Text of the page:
Oscars buzz for Bigelow's bin Laden film
LOS ANGELES - Agence France-Presse
Photo dated March 7, 2010 shows film director Kathryn Bigelow accepting her Best Director Oscar for "The Hurt Locker" at the 82nd Academy Awards in Hollywood, California. AFP PhotoOscar-winning filmmaker Kathryn Bigelow's long-awaited movie about the hunt for and killing of Osama bin Laden is generating Academy Awards buzz, even before its release next month. The director, who won Academy Awards in 2010 for Iraq war drama "The Hurt Locker," had extensive access to classified material in the making of "Zero Dark Thirty," a process that began long before bin Laden's death in May 2011.
The movie centers on a female CIA analyst -- played by Jessica Chastain -- credited as a key force in the hunt for the Al Qaeda chief, killed by US Navy SEALs in an audacious dead-of-night raid on his hiding place in Pakistan.
"'Zero Dark Thirty' could well be the most impressive film Bigelow has made, as well as possibly her most personal," commented the Hollywood Reporter, after initial screenings of the movie.
"The film's power steadily and relentlessly builds over its long course, to a point that is terrifically imposing and unshakable," it added. Variety said the movie was "far more ambitious than 'The Hurt Locker,' yet nowhere near so tripwire-tense," hailing it for "rejecting nearly every cliche one might expect from a Hollywood treatment of the subject." The Los Angeles Times said "Zero Dark Thirty" -- military-speak for half past midnight, when the bin Laden raid was scheduled for -- entered its Oscar best picture league table at number five.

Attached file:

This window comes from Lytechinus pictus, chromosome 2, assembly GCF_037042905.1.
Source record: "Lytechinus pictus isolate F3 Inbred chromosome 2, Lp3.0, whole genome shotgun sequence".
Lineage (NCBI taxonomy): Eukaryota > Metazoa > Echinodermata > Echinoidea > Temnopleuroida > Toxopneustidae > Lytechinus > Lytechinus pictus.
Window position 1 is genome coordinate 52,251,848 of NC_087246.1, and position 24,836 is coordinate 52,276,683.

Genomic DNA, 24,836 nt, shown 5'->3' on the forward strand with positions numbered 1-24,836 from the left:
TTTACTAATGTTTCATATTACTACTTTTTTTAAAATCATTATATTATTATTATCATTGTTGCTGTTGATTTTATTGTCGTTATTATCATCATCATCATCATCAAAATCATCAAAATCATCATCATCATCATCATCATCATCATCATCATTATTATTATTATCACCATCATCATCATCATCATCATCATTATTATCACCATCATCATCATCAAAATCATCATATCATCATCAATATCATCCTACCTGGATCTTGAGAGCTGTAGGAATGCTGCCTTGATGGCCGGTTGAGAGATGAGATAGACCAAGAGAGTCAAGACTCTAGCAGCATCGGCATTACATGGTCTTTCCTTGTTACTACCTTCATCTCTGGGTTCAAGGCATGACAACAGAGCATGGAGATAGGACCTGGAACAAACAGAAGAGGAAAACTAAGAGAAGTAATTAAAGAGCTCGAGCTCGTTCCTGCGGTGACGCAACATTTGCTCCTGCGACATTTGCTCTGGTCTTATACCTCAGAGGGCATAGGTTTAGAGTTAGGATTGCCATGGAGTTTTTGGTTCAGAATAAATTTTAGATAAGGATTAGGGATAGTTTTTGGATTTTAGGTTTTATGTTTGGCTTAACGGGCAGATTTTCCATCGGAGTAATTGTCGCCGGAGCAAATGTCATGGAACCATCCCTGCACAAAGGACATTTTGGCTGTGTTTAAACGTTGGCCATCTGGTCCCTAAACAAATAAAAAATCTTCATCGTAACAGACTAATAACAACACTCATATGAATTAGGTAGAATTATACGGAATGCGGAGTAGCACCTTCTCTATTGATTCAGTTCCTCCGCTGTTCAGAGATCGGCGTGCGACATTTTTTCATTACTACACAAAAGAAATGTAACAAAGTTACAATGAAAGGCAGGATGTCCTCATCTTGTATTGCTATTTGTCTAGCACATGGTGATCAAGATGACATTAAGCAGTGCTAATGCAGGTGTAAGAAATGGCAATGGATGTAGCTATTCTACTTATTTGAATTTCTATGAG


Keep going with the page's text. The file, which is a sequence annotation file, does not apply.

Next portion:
Entertainment Weekly tipped it as a possible nominee for best film, best director, best screenplay and best leading actress for Chastain, who was Oscar nominated for her supporting role in last year's civil rights drama "The Help." The two-and-a-half-hour long docudrama follows the CIA analyst over her decade-long quest to track down bin Laden after the September 11, 2001 attacks on New York and Washington.
It includes graphic torture scenes, including depictions of waterboarding and sexual humiliation, used to obtain information from detainees which ultimately help pinpoint bin Laden's compound in Abbottabad, Pakistan.
"I wish that it wasn't a part of history, but it is and was," Bigelow was cited as saying after a weekend screening in Los Angeles, adding that the torture scenes were the most difficult for her to film.
The film's screenplay was written by reporter-turned-screenwriter Mark Boal, who also worked with Bigelow on "The Hurt Locker," which starred Jeremy Renner as a soldier defusing bombs in war-scarred Iraq.
"Zero Dark Thirty" opens in limited release in the United States from December 19, qualifying it for next February's Academy Awards show even though its general release is not until January.